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Urology. 1993 Dec;42(6):646-52.

Effect of repeated instillation of interstitial cystitis urine on the rabbit urinary bladder.

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  • 1Department of Urology, Temple University, Philadelphia, Pennsylvania.


One theory for the etiology of interstitial cystitis (IC) proposes toxic substances in the urine. This hypothesis was tested in our laboratory by infusing urine into the bladders of rabbits twice weekly for six weeks. For the first study rabbits were treated by one-hour biweekly intravesical exposure to urine from a symptomatic interstitial cystitis patient, a normal volunteer, or physiologic saline. For the second study, animals were exposed to both a high and a low molecular weight fraction of urine pooled from 7 interstitial cystitis patients, 7 normal female volunteers, and physiologic saline. At the end of six weeks the animals were cystoscoped and the bladder was removed the following day for histologic and contractile studies. Post-distention glomerulations were observed in 3 of the 4 whole IC urine-treated animals and an ulcer identical to the classic "Hunner's ulcer" was seen in one of these animals. Post-distention petechial hemorrhages were also noted in all 5 of the high molecular weight IC urine-treated animals but in none of the others, suggesting a difference between IC and normal urine. These IC urine-treated groups also showed the greatest degree of histologic changes including edema and plasma cell infiltrates in the lamina propria, submucosa and perivascular tissue. However, there was no statistically significant difference in bladder capacity, micturition patterns, or contractile response of bladder strips. These results indicate that there are substances with nominal molecular weight greater than 10 kD in interstitial cystitis urine that induce changes in the rabbit bladder that resemble bladders of interstitial cystitis patients.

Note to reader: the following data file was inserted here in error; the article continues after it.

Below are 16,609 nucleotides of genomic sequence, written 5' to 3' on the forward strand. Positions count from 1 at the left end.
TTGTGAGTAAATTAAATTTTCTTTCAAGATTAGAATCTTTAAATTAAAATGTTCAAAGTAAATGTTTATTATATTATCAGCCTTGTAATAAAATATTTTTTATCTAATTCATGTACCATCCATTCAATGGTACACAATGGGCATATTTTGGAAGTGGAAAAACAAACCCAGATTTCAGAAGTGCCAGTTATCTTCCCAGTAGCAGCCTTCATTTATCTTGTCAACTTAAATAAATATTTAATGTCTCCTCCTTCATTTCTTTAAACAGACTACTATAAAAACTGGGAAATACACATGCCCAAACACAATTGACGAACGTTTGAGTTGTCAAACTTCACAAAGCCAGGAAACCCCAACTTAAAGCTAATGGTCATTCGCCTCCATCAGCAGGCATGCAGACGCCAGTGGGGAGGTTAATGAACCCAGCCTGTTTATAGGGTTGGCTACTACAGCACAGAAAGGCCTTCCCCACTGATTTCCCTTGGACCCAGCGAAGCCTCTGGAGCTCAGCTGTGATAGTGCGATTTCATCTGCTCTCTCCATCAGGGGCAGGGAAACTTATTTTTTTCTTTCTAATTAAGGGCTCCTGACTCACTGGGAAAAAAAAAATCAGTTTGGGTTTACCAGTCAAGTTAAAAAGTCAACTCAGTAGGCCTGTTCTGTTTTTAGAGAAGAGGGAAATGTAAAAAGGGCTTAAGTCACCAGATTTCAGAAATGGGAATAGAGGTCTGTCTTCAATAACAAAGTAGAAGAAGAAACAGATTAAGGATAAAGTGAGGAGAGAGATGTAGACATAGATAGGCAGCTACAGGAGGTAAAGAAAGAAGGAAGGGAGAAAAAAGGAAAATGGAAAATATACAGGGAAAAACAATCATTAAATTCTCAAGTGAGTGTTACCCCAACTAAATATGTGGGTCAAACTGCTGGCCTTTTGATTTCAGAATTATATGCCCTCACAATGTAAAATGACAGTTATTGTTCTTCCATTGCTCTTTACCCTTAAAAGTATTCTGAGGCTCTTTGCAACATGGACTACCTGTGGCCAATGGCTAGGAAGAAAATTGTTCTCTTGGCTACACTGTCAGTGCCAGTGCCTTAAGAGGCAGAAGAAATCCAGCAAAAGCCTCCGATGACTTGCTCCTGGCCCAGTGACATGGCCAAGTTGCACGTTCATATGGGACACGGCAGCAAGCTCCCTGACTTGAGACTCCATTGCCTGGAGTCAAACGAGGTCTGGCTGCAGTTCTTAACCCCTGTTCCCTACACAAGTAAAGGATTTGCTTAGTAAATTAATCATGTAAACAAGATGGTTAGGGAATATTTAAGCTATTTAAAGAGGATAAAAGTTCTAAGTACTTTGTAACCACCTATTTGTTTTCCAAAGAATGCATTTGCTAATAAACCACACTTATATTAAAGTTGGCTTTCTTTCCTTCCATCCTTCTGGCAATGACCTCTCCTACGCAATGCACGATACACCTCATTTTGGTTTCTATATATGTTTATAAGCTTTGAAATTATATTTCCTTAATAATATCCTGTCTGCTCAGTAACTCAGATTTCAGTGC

[PubMed - indexed for MEDLINE]
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